Rural policing

by Anonymous Author

Rural Women New Zealand says an increase in police numbers will improve safety in rural communities around Selwyn.

 

The government has recently announced an increase in police staffing, and Rural Women New Zealand (RWNZ) is welcoming the move, especially in relation to rural and remote communities.

Police Commissioner Mike Bush has indicated the increase includes an extra 880 new police officers into frontline roles, in areas of child protection, family violence and in rural communities. 

“Safety for rural residents, property and stock is paramount in isolated farming areas,” RWNZ’s National President Fiona Gower said.

“An increase in police numbers should lead to increased presence in rural areas that are struggling with crime, such as burglary, drugs and family violence.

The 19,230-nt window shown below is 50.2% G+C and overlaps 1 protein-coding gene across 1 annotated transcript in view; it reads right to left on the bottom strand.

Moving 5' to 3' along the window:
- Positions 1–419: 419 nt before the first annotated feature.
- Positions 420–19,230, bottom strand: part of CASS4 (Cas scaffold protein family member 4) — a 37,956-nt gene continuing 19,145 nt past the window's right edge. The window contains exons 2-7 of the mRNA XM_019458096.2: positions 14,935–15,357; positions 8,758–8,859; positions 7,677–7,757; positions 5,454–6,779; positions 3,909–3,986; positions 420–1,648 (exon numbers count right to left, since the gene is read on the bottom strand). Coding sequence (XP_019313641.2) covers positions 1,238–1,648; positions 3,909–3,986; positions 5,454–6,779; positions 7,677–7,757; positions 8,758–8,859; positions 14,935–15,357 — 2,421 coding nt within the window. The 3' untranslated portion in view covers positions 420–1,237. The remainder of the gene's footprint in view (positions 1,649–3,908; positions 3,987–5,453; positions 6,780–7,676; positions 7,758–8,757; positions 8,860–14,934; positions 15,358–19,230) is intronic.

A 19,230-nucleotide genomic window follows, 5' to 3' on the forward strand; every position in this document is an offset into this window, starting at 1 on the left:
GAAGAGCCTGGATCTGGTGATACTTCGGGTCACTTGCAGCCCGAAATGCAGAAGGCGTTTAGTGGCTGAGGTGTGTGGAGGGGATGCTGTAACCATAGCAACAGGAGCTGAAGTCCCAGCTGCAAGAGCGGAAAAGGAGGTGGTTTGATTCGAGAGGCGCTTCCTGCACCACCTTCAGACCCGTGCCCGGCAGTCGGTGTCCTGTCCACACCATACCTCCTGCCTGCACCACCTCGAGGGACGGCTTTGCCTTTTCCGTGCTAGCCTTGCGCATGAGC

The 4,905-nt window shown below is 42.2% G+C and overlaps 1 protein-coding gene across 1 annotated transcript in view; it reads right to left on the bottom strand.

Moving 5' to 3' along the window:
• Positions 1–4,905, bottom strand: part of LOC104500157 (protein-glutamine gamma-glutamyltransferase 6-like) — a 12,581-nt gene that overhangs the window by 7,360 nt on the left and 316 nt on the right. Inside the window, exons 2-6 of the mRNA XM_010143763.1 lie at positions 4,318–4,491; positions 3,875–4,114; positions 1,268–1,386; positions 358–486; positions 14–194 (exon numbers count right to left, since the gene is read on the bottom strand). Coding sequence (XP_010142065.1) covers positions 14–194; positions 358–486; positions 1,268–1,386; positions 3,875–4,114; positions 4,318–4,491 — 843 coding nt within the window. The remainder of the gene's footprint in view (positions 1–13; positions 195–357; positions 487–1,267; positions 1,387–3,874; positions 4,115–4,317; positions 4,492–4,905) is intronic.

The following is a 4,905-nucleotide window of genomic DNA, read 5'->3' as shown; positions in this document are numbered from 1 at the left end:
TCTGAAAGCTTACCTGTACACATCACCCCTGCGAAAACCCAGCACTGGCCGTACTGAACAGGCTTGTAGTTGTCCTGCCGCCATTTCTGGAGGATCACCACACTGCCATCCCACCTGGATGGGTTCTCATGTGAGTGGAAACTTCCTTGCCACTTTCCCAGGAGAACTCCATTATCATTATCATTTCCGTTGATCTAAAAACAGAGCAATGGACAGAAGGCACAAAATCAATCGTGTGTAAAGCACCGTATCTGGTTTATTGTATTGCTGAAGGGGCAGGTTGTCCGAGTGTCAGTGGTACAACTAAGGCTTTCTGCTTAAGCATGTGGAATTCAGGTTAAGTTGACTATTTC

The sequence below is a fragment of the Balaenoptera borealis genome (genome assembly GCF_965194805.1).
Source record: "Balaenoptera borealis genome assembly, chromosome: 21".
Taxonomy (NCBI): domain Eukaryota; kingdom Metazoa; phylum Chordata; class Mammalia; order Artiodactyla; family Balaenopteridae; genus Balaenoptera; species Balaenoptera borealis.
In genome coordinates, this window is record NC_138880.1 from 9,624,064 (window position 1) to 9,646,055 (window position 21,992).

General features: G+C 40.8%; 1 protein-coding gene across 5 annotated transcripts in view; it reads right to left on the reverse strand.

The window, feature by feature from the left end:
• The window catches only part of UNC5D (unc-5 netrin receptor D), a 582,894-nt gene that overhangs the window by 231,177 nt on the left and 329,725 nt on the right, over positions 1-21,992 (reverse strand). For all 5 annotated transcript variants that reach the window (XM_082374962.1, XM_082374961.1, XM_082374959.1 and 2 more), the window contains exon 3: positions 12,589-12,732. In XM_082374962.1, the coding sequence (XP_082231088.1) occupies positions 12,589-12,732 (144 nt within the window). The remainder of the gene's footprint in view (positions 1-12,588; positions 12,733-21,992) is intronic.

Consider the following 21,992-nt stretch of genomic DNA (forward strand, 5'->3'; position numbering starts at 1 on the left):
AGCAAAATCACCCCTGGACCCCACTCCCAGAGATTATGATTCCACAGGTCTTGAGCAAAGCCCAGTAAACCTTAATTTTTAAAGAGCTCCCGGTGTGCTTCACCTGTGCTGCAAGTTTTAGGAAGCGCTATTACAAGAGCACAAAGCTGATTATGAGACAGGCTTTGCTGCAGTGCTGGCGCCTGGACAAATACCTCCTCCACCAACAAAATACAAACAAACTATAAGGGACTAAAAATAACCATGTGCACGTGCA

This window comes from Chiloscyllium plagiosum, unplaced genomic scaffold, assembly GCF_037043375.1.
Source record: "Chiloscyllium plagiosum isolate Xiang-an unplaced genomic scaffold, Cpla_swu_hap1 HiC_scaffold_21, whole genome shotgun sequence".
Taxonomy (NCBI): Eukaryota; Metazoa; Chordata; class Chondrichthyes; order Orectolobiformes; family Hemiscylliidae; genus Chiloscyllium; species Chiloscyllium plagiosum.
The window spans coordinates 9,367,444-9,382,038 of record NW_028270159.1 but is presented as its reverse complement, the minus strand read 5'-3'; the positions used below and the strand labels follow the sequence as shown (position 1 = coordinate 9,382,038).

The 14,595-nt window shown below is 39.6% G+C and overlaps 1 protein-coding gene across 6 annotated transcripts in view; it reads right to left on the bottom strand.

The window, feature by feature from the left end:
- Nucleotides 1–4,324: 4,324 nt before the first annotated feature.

“The new non-emergency phone number will also make it more efficient for residents to follow up non-urgent matters,” Ms Gower said.

She said RWNZ had made several submissions to government regarding rural policing, safety and emergency services. “In August last year, RWNZ presented a submission at the Law and Order Select Committee on illegal possession of firearms.

“The submission stated concerns about the shortage of police in rural areas, and the impact of organised and firearm-related crime on community safety.”